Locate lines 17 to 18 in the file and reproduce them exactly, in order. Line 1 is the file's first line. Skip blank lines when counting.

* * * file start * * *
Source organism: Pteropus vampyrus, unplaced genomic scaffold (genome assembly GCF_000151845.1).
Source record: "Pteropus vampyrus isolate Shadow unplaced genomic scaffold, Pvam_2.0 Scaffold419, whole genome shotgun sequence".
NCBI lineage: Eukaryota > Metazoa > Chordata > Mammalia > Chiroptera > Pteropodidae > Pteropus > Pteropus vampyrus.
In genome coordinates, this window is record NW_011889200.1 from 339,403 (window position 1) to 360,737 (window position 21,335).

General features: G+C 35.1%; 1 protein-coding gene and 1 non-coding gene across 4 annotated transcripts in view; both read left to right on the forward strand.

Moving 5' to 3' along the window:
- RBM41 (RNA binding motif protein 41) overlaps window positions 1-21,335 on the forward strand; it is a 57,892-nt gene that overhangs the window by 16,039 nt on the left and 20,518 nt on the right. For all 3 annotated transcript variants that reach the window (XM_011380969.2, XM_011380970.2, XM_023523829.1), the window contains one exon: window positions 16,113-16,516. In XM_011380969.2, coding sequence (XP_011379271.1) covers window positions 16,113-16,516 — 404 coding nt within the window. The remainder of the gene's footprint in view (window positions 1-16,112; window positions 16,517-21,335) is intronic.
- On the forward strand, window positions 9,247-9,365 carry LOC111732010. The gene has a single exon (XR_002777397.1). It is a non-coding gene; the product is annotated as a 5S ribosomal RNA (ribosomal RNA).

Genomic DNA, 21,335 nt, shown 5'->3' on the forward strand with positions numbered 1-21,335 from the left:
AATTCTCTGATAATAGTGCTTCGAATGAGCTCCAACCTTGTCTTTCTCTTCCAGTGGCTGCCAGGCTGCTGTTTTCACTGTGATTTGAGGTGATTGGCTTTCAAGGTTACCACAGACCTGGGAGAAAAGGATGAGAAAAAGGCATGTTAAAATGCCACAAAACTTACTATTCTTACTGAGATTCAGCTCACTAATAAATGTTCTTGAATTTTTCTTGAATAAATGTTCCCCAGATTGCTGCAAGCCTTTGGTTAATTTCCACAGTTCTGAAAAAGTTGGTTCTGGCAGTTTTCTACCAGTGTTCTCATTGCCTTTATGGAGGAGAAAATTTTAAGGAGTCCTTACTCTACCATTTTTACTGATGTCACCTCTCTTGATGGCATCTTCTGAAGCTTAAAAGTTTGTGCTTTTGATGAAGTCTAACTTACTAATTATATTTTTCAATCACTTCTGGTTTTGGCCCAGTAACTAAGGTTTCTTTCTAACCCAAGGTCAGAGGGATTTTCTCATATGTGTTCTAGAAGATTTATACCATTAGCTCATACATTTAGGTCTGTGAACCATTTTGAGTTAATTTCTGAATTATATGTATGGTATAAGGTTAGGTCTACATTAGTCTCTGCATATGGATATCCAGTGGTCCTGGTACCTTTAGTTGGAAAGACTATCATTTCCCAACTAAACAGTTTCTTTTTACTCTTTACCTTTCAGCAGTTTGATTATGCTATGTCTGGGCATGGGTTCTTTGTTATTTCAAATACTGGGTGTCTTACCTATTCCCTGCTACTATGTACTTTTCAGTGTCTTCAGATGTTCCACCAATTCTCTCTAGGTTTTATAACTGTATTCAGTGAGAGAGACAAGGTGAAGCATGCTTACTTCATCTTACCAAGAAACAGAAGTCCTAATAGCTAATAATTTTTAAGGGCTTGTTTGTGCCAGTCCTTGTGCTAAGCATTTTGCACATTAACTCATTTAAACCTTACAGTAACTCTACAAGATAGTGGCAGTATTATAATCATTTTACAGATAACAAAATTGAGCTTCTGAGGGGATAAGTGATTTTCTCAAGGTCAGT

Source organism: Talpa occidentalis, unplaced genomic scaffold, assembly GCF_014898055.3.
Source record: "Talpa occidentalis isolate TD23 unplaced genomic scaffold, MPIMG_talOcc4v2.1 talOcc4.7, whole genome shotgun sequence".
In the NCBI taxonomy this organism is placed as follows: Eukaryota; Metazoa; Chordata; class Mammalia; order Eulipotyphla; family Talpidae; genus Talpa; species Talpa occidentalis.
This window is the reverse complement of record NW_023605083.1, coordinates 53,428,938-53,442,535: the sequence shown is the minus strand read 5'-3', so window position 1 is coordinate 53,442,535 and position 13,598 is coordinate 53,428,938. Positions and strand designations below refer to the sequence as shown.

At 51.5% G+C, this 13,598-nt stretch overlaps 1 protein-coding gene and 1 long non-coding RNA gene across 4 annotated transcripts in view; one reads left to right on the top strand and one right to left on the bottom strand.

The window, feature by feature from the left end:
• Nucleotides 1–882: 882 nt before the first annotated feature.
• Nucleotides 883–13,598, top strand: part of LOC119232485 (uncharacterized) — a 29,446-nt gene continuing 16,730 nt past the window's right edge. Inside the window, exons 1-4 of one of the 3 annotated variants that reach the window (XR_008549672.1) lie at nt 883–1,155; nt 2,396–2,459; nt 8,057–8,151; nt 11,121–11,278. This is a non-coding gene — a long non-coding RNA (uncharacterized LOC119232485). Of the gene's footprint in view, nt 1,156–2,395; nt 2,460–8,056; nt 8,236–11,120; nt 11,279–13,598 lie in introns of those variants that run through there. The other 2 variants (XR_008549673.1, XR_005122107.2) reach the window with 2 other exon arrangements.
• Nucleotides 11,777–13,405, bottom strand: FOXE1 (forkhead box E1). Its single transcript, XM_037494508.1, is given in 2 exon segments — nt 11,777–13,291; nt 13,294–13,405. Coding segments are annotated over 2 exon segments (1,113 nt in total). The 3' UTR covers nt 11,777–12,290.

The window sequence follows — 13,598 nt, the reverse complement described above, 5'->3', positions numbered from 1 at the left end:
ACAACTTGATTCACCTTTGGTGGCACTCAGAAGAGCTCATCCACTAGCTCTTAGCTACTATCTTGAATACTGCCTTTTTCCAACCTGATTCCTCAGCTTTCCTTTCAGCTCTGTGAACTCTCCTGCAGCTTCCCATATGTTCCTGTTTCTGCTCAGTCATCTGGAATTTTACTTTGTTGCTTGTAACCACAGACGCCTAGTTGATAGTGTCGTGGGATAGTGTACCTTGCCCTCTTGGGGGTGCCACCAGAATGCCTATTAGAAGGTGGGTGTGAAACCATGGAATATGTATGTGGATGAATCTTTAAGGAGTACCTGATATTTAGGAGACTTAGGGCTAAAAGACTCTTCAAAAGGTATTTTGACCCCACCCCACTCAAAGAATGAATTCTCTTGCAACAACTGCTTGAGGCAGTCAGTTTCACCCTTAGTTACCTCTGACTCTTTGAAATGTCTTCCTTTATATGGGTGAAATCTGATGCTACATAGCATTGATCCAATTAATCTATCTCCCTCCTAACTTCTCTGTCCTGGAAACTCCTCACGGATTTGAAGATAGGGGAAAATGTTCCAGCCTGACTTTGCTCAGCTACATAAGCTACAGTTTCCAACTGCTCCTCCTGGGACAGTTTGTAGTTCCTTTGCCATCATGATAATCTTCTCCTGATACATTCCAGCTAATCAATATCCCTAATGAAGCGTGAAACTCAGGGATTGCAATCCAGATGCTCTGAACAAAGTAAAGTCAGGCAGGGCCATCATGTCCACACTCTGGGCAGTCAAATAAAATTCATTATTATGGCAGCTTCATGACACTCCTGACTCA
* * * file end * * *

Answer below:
• Nucleotides 1–882: 882 nt before the first annotated feature.
• Nucleotides 883–13,598, top strand: part of LOC119232485 (uncharacterized) — a 29,446-nt gene continuing 16,730 nt past the window's right edge. Inside the window, exons 1-4 of one of the 3 annotated variants that reach the window (XR_008549672.1) lie at nt 883–1,155; nt 2,396–2,459; nt 8,057–8,151; nt 11,121–11,278. This is a non-coding gene — a long non-coding RNA (uncharacterized LOC119232485). Of the gene's footprint in view, nt 1,156–2,395; nt 2,460–8,056; nt 8,236–11,120; nt 11,279–13,598 lie in introns of those variants that run through there. The other 2 variants (XR_008549673.1, XR_005122107.2) reach the window with 2 other exon arrangements.